5 things you can’t afford to ignore when reseeding

Reseeding is a costly exercise and it can result in an outlay of approximately €250-350/ac to complete.

However, when done correctly, the added benefits of the rejuvenated swards – including increased growth, nitrogen efficiency and quality – can cover the costs associated with reseeding in just two years.

At a recent ICSA/Germinal reseeding demonstration, Teagasc’s David Webster gave farmers a run down of some of the important things to remember when reseeding.

1. Soil fertility

Webster, a Teagasc Drystock Advisor, highlighted the importance of soil fertility and urged farmers to pay close attention to the pH, phosphorous, and potassium levels, of the soil.

“If you don’t have the soil fertility levels right you are not going to grow grass,” he told those in attendance at the event in Tyrrellspass, Co. Westmeath.

Farmers should aim for a pH of 6.2-6.3, he said, to maximise the potential of the perennial ryegrass in the sward.

Optimising pH can also free up more nitrogen, phosphorous and potassium – three essential elements for grass growth.

Teagasc research shows that applying lime to an acidic soil (pH 5.5) can release between 48-64 units of N/ha each year for several years.

2. Weed control

Reseeding presents an excellent opportunity to deal with problem grass weeds, such as docks, nettles and thistles, to name a few.

The Teagasc representative advised farmers to apply a post-emergence spray to reseeded swards. Applying such sprays can eliminate these weeds from the reseeded pasture.

Failure to control these weeds will raise the pressure on perennial ryegrass and clover seedlings, which will invariably reduce the quality of the sward in the long term.

One of the major benefits of reseeding during this time of year is the ability to apply a post-emergence herbicide spray.

The ability to spray autumn reseeds can be limited due to deteriorating soil conditions, thus making it difficult to eliminate weeds such as docks, nettles and thistles, from recently-established swards.

3. Silage – to cut or not to cut

Many farmers may be tempted to cut a recently reseeded sward for silage as it contains a higher proportion of better quality grasses.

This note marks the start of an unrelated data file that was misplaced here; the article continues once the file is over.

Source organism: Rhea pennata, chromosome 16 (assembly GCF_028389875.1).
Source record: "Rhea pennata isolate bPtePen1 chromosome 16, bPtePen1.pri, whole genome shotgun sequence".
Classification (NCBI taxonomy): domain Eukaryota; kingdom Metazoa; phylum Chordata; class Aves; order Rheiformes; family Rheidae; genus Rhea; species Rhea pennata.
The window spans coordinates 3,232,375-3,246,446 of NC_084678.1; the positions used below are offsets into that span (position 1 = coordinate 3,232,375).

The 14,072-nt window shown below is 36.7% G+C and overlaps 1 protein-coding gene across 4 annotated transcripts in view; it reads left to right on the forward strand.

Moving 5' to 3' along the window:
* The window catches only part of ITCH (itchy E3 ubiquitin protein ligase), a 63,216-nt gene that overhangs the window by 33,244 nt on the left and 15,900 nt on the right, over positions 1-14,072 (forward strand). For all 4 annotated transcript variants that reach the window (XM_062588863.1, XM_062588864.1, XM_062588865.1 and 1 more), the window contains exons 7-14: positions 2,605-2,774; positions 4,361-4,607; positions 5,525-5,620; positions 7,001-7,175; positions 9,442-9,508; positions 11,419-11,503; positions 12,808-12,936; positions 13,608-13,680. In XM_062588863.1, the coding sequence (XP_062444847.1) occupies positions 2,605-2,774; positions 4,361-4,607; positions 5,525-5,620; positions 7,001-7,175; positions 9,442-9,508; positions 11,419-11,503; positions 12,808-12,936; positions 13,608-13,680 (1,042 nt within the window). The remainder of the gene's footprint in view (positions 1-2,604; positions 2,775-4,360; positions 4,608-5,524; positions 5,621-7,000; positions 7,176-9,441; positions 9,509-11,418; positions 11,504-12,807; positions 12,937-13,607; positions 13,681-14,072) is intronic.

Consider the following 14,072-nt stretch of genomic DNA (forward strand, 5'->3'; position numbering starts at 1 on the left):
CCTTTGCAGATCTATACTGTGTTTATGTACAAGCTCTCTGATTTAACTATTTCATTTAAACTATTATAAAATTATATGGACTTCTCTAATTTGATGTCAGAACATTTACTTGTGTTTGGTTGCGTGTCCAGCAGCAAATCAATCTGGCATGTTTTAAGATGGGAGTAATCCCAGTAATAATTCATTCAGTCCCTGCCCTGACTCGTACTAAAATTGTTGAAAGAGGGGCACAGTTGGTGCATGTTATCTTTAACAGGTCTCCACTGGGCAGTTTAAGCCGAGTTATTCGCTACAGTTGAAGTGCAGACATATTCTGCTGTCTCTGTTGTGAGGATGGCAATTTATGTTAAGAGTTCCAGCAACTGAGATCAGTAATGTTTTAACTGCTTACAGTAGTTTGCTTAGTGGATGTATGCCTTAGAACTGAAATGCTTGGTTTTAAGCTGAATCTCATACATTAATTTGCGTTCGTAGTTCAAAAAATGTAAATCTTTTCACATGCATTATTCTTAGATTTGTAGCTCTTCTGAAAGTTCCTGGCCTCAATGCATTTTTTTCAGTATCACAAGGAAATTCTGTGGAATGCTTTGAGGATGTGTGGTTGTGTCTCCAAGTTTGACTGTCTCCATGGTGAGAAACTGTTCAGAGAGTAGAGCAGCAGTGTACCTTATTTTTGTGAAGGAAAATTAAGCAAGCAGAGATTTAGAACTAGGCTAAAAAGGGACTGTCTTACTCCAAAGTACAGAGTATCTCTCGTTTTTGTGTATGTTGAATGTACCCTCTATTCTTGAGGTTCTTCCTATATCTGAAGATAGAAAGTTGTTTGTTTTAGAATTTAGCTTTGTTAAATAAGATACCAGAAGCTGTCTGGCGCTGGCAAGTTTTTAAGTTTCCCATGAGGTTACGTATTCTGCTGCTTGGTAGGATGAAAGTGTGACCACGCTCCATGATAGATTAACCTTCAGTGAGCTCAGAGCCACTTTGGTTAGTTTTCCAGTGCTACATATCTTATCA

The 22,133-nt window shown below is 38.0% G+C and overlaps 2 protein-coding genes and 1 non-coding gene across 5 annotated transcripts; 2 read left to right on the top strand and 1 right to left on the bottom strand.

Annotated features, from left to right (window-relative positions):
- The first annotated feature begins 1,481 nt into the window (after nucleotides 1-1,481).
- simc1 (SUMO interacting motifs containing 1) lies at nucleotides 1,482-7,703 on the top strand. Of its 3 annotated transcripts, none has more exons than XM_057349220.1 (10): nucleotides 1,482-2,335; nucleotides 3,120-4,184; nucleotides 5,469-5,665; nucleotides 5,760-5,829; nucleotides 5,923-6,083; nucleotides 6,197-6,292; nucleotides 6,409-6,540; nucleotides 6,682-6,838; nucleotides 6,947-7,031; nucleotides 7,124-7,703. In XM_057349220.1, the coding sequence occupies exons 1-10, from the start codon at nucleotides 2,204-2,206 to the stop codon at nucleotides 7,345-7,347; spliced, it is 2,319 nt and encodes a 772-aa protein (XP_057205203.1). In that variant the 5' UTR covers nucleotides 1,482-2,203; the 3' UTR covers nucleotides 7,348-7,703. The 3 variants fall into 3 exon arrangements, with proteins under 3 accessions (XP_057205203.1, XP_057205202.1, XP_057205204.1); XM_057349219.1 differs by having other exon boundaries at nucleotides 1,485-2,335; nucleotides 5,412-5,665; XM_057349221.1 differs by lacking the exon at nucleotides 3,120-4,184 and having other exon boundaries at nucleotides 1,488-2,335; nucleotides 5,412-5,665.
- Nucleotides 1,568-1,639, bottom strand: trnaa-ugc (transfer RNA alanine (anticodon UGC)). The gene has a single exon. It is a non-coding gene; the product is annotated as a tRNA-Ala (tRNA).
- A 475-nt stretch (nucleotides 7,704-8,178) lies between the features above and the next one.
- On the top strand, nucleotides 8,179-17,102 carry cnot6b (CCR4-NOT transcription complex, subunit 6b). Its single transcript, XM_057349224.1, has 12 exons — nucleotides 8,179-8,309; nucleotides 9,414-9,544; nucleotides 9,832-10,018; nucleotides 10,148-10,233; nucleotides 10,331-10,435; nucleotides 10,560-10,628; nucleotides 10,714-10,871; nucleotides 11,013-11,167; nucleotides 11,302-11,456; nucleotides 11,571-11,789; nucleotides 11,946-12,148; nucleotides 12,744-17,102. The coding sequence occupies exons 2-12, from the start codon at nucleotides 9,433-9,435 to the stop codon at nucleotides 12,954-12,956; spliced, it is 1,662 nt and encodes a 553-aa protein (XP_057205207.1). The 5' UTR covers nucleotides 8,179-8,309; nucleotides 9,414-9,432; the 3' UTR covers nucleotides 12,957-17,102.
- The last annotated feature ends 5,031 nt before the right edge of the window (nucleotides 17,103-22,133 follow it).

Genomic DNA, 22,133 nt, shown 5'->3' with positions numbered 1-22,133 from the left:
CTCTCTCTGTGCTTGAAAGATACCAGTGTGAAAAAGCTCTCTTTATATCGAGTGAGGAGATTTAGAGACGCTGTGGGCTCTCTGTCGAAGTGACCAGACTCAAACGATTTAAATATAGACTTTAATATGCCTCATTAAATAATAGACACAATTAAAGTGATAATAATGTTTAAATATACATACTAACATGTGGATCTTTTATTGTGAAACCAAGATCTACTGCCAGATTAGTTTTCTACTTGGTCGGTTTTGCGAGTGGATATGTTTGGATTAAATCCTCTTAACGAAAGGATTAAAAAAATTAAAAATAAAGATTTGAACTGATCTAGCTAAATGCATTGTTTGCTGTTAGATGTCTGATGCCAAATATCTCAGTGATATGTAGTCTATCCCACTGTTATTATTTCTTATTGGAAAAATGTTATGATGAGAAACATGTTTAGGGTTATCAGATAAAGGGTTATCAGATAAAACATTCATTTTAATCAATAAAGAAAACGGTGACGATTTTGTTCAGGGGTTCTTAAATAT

But Webster was firm in his view that farmers should avoid doing so in the first 12 months after reseeding.

It is necessary to allow the reseeded sward to tiller, he said, and this can be achieved by grazing the sward at low covers with light livestock such as cattle or sheep.

The process of tillering is critical for successful sward establishment and it also helps reduce the space available for weeds to grow.

Teagasc’s David Webster speaking at the reseeding demonstration

4. Poaching

Webster also advised farmers to avoid poaching recently reseeded swards, both at first grazing and during the shoulders of the year.

“If you damage the reseed, it can be difficult for that sward to recover,” he said.

The reseeding method utilised can also dictate when livestock can be returned to the reseeded sward to graze, he said.

Typically the turnaround time on swards sown by min-till methods is quicker, he said, as less soil cultivation is practised and the seed bed remains quite firm.

5. Sowing method

The Teagasc representative also touched on some of the reseeding methods available to farmers, focusing specifically on the traditional plough-till-sow and min-till methods.

He said that min-till sowing methods tend to work best for stony ground, as very few stones are brought to the surface.

However, the traditional plough-till-sow method tends to work best when the field or paddock needs to be leveled after land reclamation work or drainage.

Source: Shane Casey